Synopses & Reviews
Impossible Women fills a critical gap in queer theory by spotlighting representations of lesbian sexuality in nineteenth- and twentieth-century American literature. Reading through the lens of feminist and psychoanalytic theory, Valerie Rohy considers texts by Nathaniel Hawthorne, Kate Chopin, Henry James, Zora Neale Hurston, Ernest Hemingway, and Elizabeth Bishop.
Addressing American ideologies of reproduction and representation, Impossible Women suggests that lesbian figures are made to symbolize both the unrepresentable and the failures of meaning inherent in language. Rohy traces the ways lesbian sexuality -- relegated to the domain of the ineffable, yet endlessly subject to inscription -- appears in tropes of transference and displacement, the disembodied voice, repetition-compulsion, and the uncanny. Impossible Women also asks what cultural work such figures perform, locating lesbian desire in American literary history and engaging issues of genre and narrative, social formations such as the rhetoric of the "New Woman", and intersections of racism, sexism, and homophobia.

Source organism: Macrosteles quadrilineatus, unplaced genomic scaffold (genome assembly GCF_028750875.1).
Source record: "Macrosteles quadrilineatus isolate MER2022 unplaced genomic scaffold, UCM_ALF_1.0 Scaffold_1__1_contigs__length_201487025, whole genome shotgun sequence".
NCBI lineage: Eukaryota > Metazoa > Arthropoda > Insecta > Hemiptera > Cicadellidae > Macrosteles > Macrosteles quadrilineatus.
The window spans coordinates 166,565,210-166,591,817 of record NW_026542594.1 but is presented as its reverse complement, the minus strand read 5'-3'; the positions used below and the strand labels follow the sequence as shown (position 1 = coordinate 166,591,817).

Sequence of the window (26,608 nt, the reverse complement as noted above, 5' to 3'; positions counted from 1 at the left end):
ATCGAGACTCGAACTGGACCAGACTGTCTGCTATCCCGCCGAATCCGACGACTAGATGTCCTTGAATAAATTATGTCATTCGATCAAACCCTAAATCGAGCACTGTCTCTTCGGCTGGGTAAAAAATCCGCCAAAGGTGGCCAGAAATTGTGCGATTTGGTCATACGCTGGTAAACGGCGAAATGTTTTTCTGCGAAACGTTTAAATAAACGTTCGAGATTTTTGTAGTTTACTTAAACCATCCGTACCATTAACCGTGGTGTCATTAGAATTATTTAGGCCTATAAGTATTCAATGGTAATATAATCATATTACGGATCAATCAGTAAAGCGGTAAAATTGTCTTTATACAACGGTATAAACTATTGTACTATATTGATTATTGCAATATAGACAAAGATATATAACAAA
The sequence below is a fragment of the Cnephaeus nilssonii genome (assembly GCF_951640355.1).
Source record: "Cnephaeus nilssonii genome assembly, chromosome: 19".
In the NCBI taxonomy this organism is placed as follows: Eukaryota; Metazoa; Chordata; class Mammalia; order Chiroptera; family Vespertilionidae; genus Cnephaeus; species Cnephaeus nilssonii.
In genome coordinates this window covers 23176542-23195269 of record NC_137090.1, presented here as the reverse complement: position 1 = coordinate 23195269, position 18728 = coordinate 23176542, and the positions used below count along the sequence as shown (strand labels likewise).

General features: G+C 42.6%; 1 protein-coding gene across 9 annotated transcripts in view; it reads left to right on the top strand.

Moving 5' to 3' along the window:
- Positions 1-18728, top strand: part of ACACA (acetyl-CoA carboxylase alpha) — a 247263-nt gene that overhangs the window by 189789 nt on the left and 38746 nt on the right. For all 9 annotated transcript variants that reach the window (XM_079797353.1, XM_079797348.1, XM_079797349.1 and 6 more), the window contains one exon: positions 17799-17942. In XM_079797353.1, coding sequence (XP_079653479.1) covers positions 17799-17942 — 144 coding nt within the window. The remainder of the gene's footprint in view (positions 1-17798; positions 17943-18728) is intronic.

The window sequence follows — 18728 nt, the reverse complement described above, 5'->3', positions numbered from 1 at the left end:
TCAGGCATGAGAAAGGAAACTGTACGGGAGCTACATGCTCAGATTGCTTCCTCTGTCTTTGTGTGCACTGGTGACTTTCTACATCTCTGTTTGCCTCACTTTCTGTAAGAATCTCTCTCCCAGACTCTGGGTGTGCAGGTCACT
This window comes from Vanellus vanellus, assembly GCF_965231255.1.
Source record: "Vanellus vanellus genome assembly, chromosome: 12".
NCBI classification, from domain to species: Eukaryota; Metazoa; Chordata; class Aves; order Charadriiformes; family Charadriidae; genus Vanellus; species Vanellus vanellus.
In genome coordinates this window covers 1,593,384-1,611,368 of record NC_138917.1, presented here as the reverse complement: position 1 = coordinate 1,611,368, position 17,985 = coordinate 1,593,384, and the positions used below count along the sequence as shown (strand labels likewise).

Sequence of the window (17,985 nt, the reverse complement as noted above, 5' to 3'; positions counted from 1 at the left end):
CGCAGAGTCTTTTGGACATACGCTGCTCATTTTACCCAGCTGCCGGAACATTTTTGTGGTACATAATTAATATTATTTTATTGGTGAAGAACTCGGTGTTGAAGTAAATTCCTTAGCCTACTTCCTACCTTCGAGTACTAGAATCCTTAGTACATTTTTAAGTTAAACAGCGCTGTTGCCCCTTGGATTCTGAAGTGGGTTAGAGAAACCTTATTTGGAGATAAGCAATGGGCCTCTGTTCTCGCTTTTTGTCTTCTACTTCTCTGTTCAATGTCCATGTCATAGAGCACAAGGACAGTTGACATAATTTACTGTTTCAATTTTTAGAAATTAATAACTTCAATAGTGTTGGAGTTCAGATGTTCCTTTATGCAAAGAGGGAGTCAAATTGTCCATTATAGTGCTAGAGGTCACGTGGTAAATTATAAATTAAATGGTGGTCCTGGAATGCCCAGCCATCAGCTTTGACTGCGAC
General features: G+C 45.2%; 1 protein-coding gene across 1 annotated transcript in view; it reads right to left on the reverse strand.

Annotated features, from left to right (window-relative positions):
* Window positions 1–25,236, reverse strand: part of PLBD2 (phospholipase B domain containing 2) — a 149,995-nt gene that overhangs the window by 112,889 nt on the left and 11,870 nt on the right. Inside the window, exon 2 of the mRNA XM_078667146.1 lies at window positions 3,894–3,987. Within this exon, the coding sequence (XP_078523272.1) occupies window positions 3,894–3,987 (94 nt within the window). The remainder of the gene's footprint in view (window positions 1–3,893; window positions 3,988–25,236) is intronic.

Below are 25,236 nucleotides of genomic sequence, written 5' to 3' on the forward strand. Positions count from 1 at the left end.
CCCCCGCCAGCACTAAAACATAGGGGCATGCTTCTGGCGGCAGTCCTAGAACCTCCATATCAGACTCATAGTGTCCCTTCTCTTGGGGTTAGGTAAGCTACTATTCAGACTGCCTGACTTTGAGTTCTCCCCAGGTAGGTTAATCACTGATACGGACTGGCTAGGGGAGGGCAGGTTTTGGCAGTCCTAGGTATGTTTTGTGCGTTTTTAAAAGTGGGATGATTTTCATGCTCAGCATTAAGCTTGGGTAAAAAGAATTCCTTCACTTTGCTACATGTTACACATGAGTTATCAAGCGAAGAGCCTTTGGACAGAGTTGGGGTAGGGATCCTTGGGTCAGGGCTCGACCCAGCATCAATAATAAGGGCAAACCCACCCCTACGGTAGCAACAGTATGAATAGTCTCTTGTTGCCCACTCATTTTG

Includes bibliographical references (p. 151-184) and index.